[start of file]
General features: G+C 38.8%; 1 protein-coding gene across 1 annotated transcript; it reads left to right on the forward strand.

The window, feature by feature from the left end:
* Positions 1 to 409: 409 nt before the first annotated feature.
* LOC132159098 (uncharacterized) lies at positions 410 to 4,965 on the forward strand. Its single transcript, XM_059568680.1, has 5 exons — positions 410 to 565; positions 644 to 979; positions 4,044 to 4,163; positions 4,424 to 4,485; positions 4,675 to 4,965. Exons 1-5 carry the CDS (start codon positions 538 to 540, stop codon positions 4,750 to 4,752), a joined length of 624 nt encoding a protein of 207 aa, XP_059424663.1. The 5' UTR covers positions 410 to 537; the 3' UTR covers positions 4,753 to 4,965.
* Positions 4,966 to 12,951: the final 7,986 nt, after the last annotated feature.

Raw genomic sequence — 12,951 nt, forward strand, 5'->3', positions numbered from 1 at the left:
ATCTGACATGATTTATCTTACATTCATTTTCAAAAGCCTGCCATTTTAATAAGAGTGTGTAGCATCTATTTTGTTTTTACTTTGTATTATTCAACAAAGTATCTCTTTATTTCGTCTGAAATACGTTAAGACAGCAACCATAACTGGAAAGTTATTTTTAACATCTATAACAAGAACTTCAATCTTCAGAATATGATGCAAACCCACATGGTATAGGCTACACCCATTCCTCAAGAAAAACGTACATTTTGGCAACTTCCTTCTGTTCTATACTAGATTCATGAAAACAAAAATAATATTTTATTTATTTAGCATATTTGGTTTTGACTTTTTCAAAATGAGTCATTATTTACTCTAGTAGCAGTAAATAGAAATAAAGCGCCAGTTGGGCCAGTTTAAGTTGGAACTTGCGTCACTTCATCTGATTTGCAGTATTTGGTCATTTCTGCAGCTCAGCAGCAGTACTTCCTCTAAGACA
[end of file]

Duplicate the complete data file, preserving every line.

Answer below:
General features: G+C 38.8%; 1 protein-coding gene across 1 annotated transcript; it reads left to right on the forward strand.

The window, feature by feature from the left end:
* Positions 1 to 409: 409 nt before the first annotated feature.
* LOC132159098 (uncharacterized) lies at positions 410 to 4,965 on the forward strand. Its single transcript, XM_059568680.1, has 5 exons — positions 410 to 565; positions 644 to 979; positions 4,044 to 4,163; positions 4,424 to 4,485; positions 4,675 to 4,965. Exons 1-5 carry the CDS (start codon positions 538 to 540, stop codon positions 4,750 to 4,752), a joined length of 624 nt encoding a protein of 207 aa, XP_059424663.1. The 5' UTR covers positions 410 to 537; the 3' UTR covers positions 4,753 to 4,965.
* Positions 4,966 to 12,951: the final 7,986 nt, after the last annotated feature.

Raw genomic sequence — 12,951 nt, forward strand, 5'->3', positions numbered from 1 at the left:
ATCTGACATGATTTATCTTACATTCATTTTCAAAAGCCTGCCATTTTAATAAGAGTGTGTAGCATCTATTTTGTTTTTACTTTGTATTATTCAACAAAGTATCTCTTTATTTCGTCTGAAATACGTTAAGACAGCAACCATAACTGGAAAGTTATTTTTAACATCTATAACAAGAACTTCAATCTTCAGAATATGATGCAAACCCACATGGTATAGGCTACACCCATTCCTCAAGAAAAACGTACATTTTGGCAACTTCCTTCTGTTCTATACTAGATTCATGAAAACAAAAATAATATTTTATTTATTTAGCATATTTGGTTTTGACTTTTTCAAAATGAGTCATTATTTACTCTAGTAGCAGTAAATAGAAATAAAGCGCCAGTTGGGCCAGTTTAAGTTGGAACTTGCGTCACTTCATCTGATTTGCAGTATTTGGTCATTTCTGCAGCTCAGCAGCAGTACTTCCTCTAAGACA